“We discussed everything that matters as far as the issue of security of this country is concerned. We believe that it is imperative that we are able to provide those necessary equipment and welfare for the armed forces of this country and the police, to ensure that they are able to operate and perform efficiently and effectively,” Lawan said.

Furthermore, the speaker said from deliberations at the meeting, the president is probably more concerned about security matters more than anyone else and he’s poised to addressing the menace accordingly.
“Is the president as concerned as we are? Answer: probably more. Is the president looking to do something about it? Answer: yes. The question of security is uppermost in his mind and he opened up to us and you must understand that some communications are privileged, but suffice it to say that the president is concerned and he intends to do something about our challenges,” Gbajabiamila said.

Speaking further, Lawan said they were in the State House to discuss the stunning debate the Senate had over insecurity in the country last Wednesday and the way forward.
According to him, even though the upper legislative chamber had constituted an ad-hoc committee over security challenges, they still deemed it fit to meet with the president to brainstorm on how to tackle the menace.
He also explained that the essence of the meeting was to come up with strategies and roadmap on how to guarantee security of lives and property in the country.

“We had the debates in the two chambers of the National Assembly last week and resolutions were taken and we have come to discuss with Mr. President on the way forward, what we feel about some of these security challenges and also to ask him what he thinks we should do.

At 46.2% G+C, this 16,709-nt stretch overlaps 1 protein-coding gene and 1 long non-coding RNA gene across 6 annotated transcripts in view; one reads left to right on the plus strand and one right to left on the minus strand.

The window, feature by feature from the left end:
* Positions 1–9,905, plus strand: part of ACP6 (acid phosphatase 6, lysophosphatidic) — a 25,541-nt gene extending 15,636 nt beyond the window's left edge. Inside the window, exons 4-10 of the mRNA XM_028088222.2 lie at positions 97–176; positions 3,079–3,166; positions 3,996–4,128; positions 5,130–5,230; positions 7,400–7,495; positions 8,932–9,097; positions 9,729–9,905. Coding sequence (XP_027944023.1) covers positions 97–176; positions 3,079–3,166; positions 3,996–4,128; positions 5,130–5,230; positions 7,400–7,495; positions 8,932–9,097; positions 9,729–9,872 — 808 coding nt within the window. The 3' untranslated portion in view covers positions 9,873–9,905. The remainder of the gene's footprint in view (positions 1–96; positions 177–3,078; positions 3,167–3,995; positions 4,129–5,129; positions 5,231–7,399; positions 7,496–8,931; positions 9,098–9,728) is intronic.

“Even though in the Senate, we have our adhoc committee that will work and fashion out the specific measures we believe should be taken, but in the interim, there is need for us as a government to ensure that we provide a way out to tackle the security challenges. In the intermediate and the long term, we should be able to come up with some strategies, the road map to ensure that we secure the lives and properties of Nigeria,” Lawan said.

Lawan who also said the president as the leader of the country was worried about the security situation of the country, added that the deployment of technology to address the scourge of insecurity is also being considered.
According to him, the need to pay cognizance to the welfare of security operatives who risk their lives to fight criminals in the country also has to be given the required attention.

“Definitely, we are looking into technology but I don’t want to divulge everything discussed about security but I believe that the issue of technology is important. We need to minimise the casualties of our armed forces and therefore we need to apply technology and become more efficient.

“It is also critical that because we are dealing with human beings, you are asking the military, the police to go and fight insurgents, kidnappers and bandits, you also need to do something for their welfare. How do they live? where do they live? What is the condition of the schools for their children and so on and so forth? So, these are issues that are very important and could have very impactful outcomes when we are able to do the right thing and we will do them,” he submitted.